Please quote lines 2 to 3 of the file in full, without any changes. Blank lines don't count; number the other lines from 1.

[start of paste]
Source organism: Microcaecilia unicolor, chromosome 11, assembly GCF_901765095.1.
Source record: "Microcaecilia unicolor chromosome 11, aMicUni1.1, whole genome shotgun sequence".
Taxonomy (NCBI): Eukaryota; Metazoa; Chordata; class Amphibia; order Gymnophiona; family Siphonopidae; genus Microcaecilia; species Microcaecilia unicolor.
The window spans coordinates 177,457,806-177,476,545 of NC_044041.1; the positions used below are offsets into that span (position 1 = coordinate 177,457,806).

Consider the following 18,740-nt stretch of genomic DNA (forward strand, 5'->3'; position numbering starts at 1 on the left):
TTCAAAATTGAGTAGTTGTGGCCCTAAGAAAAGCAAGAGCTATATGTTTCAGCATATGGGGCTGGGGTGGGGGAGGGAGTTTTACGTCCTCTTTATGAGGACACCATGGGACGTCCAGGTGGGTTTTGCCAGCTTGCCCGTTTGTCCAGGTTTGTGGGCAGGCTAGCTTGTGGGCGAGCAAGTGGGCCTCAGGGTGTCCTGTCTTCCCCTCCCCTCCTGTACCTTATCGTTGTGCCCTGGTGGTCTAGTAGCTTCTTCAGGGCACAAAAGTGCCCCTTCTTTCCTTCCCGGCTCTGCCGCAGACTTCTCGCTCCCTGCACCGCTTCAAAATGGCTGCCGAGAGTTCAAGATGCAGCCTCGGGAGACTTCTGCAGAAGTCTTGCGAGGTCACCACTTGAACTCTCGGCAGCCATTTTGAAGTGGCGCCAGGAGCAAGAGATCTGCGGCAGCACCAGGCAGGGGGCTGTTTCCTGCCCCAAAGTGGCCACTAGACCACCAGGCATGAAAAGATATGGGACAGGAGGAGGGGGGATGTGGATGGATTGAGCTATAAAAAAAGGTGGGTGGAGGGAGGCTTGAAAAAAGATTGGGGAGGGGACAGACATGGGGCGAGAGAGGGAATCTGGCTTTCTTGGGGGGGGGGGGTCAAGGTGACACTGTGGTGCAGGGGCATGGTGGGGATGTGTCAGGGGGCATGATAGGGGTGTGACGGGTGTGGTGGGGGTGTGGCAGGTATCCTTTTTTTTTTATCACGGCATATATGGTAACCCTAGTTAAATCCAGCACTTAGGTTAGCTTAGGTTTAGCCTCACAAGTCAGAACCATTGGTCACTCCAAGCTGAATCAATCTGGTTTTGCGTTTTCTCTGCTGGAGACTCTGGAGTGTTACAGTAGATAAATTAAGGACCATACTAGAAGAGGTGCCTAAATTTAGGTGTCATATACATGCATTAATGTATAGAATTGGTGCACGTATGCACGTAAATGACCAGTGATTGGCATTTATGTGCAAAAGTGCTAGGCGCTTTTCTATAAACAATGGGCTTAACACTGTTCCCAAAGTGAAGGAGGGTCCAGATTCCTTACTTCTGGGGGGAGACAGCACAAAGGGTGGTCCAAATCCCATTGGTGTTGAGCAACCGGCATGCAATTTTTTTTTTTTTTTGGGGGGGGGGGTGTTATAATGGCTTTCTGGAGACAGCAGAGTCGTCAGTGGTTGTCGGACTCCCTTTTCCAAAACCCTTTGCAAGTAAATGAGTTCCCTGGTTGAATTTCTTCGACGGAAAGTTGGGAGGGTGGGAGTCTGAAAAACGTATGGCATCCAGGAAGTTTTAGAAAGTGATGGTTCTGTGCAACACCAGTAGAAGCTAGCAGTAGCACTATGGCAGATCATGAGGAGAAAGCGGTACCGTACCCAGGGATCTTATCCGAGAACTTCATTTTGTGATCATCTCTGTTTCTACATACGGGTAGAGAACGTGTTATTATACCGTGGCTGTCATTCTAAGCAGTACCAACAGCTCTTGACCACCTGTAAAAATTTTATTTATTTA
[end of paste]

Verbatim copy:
Source record: "Microcaecilia unicolor chromosome 11, aMicUni1.1, whole genome shotgun sequence".
Taxonomy (NCBI): Eukaryota; Metazoa; Chordata; class Amphibia; order Gymnophiona; family Siphonopidae; genus Microcaecilia; species Microcaecilia unicolor.